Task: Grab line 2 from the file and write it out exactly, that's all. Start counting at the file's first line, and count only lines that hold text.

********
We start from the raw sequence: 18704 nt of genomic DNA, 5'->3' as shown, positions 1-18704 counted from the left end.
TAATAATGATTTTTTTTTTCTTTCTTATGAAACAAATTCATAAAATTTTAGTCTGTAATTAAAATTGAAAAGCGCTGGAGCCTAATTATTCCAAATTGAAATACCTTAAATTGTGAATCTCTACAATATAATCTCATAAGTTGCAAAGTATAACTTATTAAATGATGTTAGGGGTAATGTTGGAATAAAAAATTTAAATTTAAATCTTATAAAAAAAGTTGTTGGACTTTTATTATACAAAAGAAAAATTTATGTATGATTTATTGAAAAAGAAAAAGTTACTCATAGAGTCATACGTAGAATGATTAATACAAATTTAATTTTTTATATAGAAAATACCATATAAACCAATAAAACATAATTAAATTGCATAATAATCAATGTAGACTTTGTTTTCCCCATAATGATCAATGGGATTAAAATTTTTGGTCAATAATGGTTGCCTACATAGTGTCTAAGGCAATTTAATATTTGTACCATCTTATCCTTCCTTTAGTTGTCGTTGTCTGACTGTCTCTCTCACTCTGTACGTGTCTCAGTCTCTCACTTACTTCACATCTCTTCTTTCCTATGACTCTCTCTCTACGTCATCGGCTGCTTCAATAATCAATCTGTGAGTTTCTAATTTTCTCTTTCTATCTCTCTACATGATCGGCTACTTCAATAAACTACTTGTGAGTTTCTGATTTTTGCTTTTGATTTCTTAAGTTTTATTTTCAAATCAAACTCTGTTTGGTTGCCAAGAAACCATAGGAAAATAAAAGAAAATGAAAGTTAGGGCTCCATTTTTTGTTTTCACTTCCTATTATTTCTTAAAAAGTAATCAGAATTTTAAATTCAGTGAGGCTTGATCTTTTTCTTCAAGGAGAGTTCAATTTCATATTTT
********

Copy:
TAATAATGATTTTTTTTTTCTTTCTTATGAAACAAATTCATAAAATTTTAGTCTGTAATTAAAATTGAAAAGCGCTGGAGCCTAATTATTCCAAATTGAAATACCTTAAATTGTGAATCTCTACAATATAATCTCATAAGTTGCAAAGTATAACTTATTAAATGATGTTAGGGGTAATGTTGGAATAAAAAATTTAAATTTAAATCTTATAAAAAAAGTTGTTGGACTTTTATTATACAAAAGAAAAATTTATGTATGATTTATTGAAAAAGAAAAAGTTACTCATAGAGTCATACGTAGAATGATTAATACAAATTTAATTTTTTATATAGAAAATACCATATAAACCAATAAAACATAATTAAATTGCATAATAATCAATGTAGACTTTGTTTTCCCCATAATGATCAATGGGATTAAAATTTTTGGTCAATAATGGTTGCCTACATAGTGTCTAAGGCAATTTAATATTTGTACCATCTTATCCTTCCTTTAGTTGTCGTTGTCTGACTGTCTCTCTCACTCTGTACGTGTCTCAGTCTCTCACTTACTTCACATCTCTTCTTTCCTATGACTCTCTCTCTACGTCATCGGCTGCTTCAATAATCAATCTGTGAGTTTCTAATTTTCTCTTTCTATCTCTCTACATGATCGGCTACTTCAATAAACTACTTGTGAGTTTCTGATTTTTGCTTTTGATTTCTTAAGTTTTATTTTCAAATCAAACTCTGTTTGGTTGCCAAGAAACCATAGGAAAATAAAAGAAAATGAAAGTTAGGGCTCCATTTTTTGTTTTCACTTCCTATTATTTCTTAAAAAGTAATCAGAATTTTAAATTCAGTGAGGCTTGATCTTTTTCTTCAAGGAGAGTTCAATTTCATATTTT